By Sharleen Pratt, Master Gardener
Peter Wohlleben in his well-know book, The Hidden Life of Trees, describes how trees are like families, continually communicating and supporting one another. Trees improve soil and water conservation, moderate climate, increase the wildlife habitat, reduce stress and improve health.
It is imperative we continue to increase the tree canopy in our ever-growing cities. This became more important after the recent storm that whipped through Southern Ontario and took out so many beautiful trees.
There are many factors to consider when planting a tree and it is easy to make mistakes. I learned this the hard way this past month when I was able to literally pull a 9-year-old tree out of the ground. Believe me, I am no incredible hulk! I made many mistakes when planting that tree; the picture shows it was planted too deep, the roots girdled around the original root ball and by amending the dug hole with compost the tree likely resisted growing roots into the surrounding clay soil.
Do your research and purchase a tree that is suitable for your yard conditions:
- How much sun and shade you receive each day?
- What type of soil do you have?
- Would you prefer a large tree or one that is smaller and more suitable to an urban setting?
- What growing zone do you live in? (Check out this Zone Map if you are unsure)
- Are you looking for a tree that will attract pollinators?
I would suggest you consider planting a native tree. Trees that occur naturally in our surrounding area are better adapted to local climate and soil conditions and more resistant to disease. Oak trees are a powerhouse for feeding birds and attracting pollinators and insects, however, they are quite large. A smaller tree to consider would be an Eastern Redbud or a Fall Witch Hazel.
Here is an article from Landscape Ontario with suggested native trees to consider.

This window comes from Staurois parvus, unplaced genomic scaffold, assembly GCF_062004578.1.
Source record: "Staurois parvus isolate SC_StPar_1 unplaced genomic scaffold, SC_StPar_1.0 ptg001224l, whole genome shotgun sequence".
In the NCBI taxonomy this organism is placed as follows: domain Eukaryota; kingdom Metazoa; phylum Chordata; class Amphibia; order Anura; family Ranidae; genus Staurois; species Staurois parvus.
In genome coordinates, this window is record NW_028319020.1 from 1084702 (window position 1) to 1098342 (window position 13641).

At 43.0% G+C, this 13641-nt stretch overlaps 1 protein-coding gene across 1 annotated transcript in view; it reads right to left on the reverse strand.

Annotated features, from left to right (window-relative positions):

In well-drained soils, the planting hole width should be two to three times the diameter of the root ball and only as deep as the root ball. Widening the planting hole produces a hole with a greater volume of loose cultivated soil that allows rapid root growth. This way roots gain access to a greater volume of loosened soil. Do not plant the tree’s root flare below the ground. The root flare should be within the top 5 cm of the soil surface. Use a brush to find the top of the root flare which is where the structural roots begin.
Remove any grass roots, weeds, rocks or other debris from the planting hole. It used to be believed that you should fill the hole with an organic amendment such as compost, however, recent research has found that this doesn’t improve root development or tree growth and can sometimes be detrimental to tree performance and survival. It is best to backfill in layers and lightly tamp and water to eliminate air pockets. Additions of mulch and compost can be surface applied in future years to supplied much needed nutrients.
CREATING A BERM
It is wise to build a 10 cm high berm of soil extending 15 to 20 cm around the periphery of the root ball. It should be firmed and is intended to keep water from flowing away.
Apply mulch such as leaf litter or untreated wood chips evenly at the base of the tree. It will help to reduce evaporation and suppress weeds. Be sure to pull the mulch about 15 cm away from the base of the trunk. The depth should be between 5 to 10 cm. I often see trees planted with mulch piled like a volcano. This does not allow the water to penetrate to the roots and can also cause damage and disease to the trunk of the tree.
Only stake the tree if the roots will not support its height or if it is exposed to high winds. If a tree must be staked, place stakes no higher than 1/3 the height of the tree. Stake the tree loosely so it can move naturally in the wind. This movement will help to increase the tree’s stability. The staking material should not constrict or rub against the bark of your plant. Remove stakes after roots have established, no longer than one growing season.
Remove all plant identification tags and any trunk protection or packaging material.
Supplemental watering is recommended the first 2-years after planting your tree. A sprinkle with the hose for a couple of minutes does more damage than good as this does not provide enough water to penetrate deep into the soil. Newly planted trees must be watered regularly until frost. Also, if water is pooling around the tree, cut back on the watering.
Do not be tempted to add additional fertilizer at this point. Mineral imbalances can occur and cause more vegetative growth than root growth.
Do not prune the tree beyond removing any dead, diseased or damaged branches.
For further information, check out this Tree Planting Guide from Landscape Ontario.